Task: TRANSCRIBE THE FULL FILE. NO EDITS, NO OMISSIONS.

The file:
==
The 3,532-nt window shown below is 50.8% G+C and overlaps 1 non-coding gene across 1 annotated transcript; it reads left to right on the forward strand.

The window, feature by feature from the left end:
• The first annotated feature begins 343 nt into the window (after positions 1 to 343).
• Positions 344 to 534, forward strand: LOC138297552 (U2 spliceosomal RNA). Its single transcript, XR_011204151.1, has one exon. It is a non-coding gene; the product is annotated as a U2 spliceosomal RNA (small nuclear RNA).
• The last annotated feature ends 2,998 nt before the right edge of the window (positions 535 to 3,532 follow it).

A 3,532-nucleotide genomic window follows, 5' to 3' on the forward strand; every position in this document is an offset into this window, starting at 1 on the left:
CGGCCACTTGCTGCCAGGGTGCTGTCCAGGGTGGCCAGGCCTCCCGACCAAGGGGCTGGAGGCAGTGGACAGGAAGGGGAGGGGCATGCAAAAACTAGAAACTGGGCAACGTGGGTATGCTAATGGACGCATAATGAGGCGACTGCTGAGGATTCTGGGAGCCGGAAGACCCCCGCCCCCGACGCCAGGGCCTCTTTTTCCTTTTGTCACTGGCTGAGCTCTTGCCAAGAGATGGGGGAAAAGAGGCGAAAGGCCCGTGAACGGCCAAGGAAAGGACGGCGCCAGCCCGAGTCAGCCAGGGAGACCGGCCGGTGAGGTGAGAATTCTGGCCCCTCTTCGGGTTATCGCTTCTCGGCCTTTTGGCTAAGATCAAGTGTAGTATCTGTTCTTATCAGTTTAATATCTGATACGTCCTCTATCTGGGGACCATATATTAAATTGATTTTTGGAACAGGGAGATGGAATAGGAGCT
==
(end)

The 3,532-nt window shown below is 50.8% G+C and overlaps 1 non-coding gene across 1 annotated transcript; it reads left to right on the forward strand.

The window, feature by feature from the left end:
• The first annotated feature begins 343 nt into the window (after positions 1 to 343).
• Positions 344 to 534, forward strand: LOC138297552 (U2 spliceosomal RNA). Its single transcript, XR_011204151.1, has one exon. It is a non-coding gene; the product is annotated as a U2 spliceosomal RNA (small nuclear RNA).
• The last annotated feature ends 2,998 nt before the right edge of the window (positions 535 to 3,532 follow it).

A 3,532-nucleotide genomic window follows, 5' to 3' on the forward strand; every position in this document is an offset into this window, starting at 1 on the left:
CGGCCACTTGCTGCCAGGGTGCTGTCCAGGGTGGCCAGGCCTCCCGACCAAGGGGCTGGAGGCAGTGGACAGGAAGGGGAGGGGCATGCAAAAACTAGAAACTGGGCAACGTGGGTATGCTAATGGACGCATAATGAGGCGACTGCTGAGGATTCTGGGAGCCGGAAGACCCCCGCCCCCGACGCCAGGGCCTCTTTTTCCTTTTGTCACTGGCTGAGCTCTTGCCAAGAGATGGGGGAAAAGAGGCGAAAGGCCCGTGAACGGCCAAGGAAAGGACGGCGCCAGCCCGAGTCAGCCAGGGAGACCGGCCGGTGAGGTGAGAATTCTGGCCCCTCTTCGGGTTATCGCTTCTCGGCCTTTTGGCTAAGATCAAGTGTAGTATCTGTTCTTATCAGTTTAATATCTGATACGTCCTCTATCTGGGGACCATATATTAAATTGATTTTTGGAACAGGGAGATGGAATAGGAGCT